Whitefall is the fourth moon of Athens, where the threat of Reaver raiding parties has made the settlers over-protective and perhaps a bit paranoid. There is also a rumor currently circulating that the Blue Sun corporation has a hidden factory or complex located in the mountains on one of the moons, though what they manufacture or why they would come here is anyone’s guess. A woman named Patience owns most of the moon, and has a reputation for not paying for things she doesn't need to pay for.


While the planet has many large farming communities, Beylix has the distinction of being the system’s garbage dump (make that “reclamation and recycling center”). The scrap yards and refuse centers are managed by United Reclamation, which owns property all over Beylix. Soon after the company began to dump trash here, its agents reported that scavengers were coming to pick over the remains, since there was little to no security. It turned out that what was trash to people on the Core was treasure to the folk out on the Rim. United responded by licensing junk dealers. Some entrepreneurs began selling rebuilt ships— everything from old Starfinders to out-of-service Fireflies. Others devised creative uses for scrap, either jury-rigging old technology into something useful or turning it into art and selling it back to the Core where it decorates office lobbies. Beylix is a place to start a new life, as you can often find some old ship and the parts to get her flyin’. Beylix is also a good place to drop off smuggled goods. It’s not as if the Alliance or the corporations want to pay any attention to this gorram heap of feh wu.


A planet in the Georgia system, Ezra is currently in transition. Once Ezra was a relatively peaceful world known for farmers and ranchers. Then, near the end of the war, its governor died unexpectedly, throwing the planet in chaos. (Conspiracy theorists alternately blame either Alliance or Independent assassins, but in truth the man choked on a piece of chicken.) The lieutenant governor was ill-equipped for the job. To make matters worse, thousands of war refugees and former soldiers from both sides were pouring into Ezra. Jobs got real scarce, the ranks of unemployed swelled, and the economy went belly up. Criminals flocked to Ezra as word spread of overwhelmed law enforcement and the potential to hide under the larger problems. It was during this chaotic time that a crime lord, one Adelei Niska, moved his skyplex into Ezra’s orbit and set himself up as the local power. Using some legitimate businesses as a front, he manages to avoid prosecution through the use of bribes, assassination, and the threat of his torture chambers. The Alliance Parliament is currently considering what to do about the “Ezra situation.” A new governor is needed, but he or she would have to confront Niska, and thus far there have been no candidates willing to take on that task. Farming and ranching are still common pursuits. Ezra’s business enterprises have at least provided jobs for some folk. The law of the gun is absolute on Ezra: if you can’t defend yourself or what you’ve got, someone will take it from you. That rule applies to people as well as property, since many slavers come here to pick up a little extra cargo. Despite the risks, there is now work to be found on Ezra, though it may not be to everyone’s liking.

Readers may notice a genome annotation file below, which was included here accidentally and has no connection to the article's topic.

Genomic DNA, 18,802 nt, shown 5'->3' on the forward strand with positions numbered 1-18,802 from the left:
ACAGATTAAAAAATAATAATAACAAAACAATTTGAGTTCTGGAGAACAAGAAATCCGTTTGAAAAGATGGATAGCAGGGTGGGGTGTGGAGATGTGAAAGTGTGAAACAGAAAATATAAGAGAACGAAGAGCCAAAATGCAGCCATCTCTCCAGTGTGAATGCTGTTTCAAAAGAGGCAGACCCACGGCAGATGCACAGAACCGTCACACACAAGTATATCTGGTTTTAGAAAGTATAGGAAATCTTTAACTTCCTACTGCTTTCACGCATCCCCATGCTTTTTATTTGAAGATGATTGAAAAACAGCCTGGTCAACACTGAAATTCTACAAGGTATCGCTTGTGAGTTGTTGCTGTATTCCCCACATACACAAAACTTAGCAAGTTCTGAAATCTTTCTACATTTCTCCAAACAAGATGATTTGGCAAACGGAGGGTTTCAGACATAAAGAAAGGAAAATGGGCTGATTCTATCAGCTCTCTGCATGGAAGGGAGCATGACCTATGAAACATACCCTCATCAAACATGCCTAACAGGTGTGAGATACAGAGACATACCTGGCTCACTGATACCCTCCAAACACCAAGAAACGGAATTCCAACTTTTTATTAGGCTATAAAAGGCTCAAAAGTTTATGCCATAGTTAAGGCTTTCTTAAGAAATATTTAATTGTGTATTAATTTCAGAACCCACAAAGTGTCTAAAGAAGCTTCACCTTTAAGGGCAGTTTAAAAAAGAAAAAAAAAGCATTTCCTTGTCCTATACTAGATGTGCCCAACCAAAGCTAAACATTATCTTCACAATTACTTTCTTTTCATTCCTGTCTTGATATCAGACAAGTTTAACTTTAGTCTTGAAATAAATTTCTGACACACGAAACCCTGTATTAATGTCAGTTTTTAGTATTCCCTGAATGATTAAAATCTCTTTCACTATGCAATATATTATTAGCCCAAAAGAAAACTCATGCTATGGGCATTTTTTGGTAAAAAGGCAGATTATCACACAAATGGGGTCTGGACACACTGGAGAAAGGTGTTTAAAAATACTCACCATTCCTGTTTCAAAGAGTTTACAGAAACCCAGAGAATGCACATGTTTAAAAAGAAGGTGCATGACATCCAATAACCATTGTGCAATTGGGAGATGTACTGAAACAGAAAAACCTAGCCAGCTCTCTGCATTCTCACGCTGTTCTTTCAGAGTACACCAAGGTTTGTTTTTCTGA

The world has a large tropical belt, creating massive jungles and rainforests. Tropical plants provide a variety of life-saving drugs that cannot easily be synthesized in a laboratory. Major drug companies set up shop on Greenleaf, providing the bulk of work for the locals. Some of Greenleaf ’s residents, seeing the enormous profits that were being made, began to make “clippings” of pharmaceutical plants and grow them privately to sell on the black market. The problem became so great that the drug companies began engineering new plant strains with traceable genetic tags, so that confiscated merchandise could be traced back to the origin point. The technique has not yet led to any major arrests, mostly because there are dozens of small cartels, and they are difficult to track down in the jungle. The Alliance is aware of the drug-smuggling problem out of Greenleaf, and they are clamping down on enforcement. Landing is more restricted on Greenleaf than on other Rim worlds, though smugglers who know the jungle can always find ways to sneak through.